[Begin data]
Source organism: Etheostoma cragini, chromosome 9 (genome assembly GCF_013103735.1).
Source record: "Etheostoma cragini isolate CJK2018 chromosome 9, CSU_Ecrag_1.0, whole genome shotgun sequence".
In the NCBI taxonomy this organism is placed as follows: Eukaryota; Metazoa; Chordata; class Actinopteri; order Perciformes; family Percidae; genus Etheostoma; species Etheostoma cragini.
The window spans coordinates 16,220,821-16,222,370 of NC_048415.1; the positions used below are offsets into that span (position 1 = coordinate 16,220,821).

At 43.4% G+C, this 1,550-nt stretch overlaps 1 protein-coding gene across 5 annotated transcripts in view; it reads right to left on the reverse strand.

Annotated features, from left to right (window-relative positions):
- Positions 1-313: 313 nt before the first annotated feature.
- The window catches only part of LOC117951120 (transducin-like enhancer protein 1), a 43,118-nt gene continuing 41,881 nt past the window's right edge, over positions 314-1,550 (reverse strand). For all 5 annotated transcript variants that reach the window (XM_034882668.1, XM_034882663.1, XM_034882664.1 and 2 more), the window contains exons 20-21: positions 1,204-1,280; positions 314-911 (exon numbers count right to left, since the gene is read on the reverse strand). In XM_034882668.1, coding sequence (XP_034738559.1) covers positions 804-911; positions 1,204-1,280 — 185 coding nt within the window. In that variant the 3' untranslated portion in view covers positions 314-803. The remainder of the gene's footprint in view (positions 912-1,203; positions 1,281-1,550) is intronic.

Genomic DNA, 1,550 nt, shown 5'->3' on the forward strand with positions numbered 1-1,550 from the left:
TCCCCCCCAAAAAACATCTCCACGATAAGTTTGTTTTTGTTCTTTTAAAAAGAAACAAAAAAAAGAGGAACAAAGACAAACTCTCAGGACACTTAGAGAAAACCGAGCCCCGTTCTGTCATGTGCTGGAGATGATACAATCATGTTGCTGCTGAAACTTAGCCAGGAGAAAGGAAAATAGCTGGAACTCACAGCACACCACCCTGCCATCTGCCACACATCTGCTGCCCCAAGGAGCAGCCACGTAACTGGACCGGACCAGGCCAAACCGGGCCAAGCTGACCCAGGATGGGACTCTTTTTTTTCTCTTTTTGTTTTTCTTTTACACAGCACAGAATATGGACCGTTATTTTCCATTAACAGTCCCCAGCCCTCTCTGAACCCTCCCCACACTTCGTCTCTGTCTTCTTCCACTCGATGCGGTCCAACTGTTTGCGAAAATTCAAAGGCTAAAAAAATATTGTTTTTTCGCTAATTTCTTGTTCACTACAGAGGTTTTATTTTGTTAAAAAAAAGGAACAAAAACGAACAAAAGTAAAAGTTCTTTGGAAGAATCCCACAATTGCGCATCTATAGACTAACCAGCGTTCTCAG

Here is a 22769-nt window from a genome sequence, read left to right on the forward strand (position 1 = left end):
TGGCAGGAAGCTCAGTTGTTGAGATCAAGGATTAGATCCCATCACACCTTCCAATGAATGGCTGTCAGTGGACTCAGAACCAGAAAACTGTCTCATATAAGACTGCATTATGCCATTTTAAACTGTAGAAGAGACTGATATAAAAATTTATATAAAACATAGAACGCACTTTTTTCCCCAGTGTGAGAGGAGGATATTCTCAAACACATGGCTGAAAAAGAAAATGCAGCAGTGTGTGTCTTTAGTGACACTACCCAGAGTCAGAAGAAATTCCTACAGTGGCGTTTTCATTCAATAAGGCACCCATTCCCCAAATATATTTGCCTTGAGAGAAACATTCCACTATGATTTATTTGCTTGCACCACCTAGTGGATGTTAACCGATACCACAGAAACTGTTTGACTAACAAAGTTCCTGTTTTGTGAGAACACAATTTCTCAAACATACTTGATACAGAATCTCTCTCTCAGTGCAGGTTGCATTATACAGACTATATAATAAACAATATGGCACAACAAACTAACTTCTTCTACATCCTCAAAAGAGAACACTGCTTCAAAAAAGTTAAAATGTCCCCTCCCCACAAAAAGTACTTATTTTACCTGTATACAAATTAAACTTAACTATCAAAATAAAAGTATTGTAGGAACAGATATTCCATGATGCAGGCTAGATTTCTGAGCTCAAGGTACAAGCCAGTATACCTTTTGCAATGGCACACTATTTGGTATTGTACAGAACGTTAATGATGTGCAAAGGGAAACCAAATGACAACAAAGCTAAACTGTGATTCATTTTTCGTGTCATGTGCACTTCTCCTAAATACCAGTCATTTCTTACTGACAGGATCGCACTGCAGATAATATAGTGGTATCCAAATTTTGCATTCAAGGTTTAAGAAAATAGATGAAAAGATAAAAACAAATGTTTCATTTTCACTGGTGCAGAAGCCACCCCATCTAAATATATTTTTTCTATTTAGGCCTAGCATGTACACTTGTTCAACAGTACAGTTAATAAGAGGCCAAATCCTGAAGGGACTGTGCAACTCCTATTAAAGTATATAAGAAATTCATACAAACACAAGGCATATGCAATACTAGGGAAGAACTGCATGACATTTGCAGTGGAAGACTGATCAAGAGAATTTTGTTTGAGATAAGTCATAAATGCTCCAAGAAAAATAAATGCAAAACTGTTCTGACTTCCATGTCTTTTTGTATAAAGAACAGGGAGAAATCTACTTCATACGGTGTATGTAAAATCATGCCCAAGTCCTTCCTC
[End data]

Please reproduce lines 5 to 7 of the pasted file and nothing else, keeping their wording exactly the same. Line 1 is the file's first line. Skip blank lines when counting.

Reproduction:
At 43.4% G+C, this 1,550-nt stretch overlaps 1 protein-coding gene across 5 annotated transcripts in view; it reads right to left on the reverse strand.

Annotated features, from left to right (window-relative positions):
- Positions 1-313: 313 nt before the first annotated feature.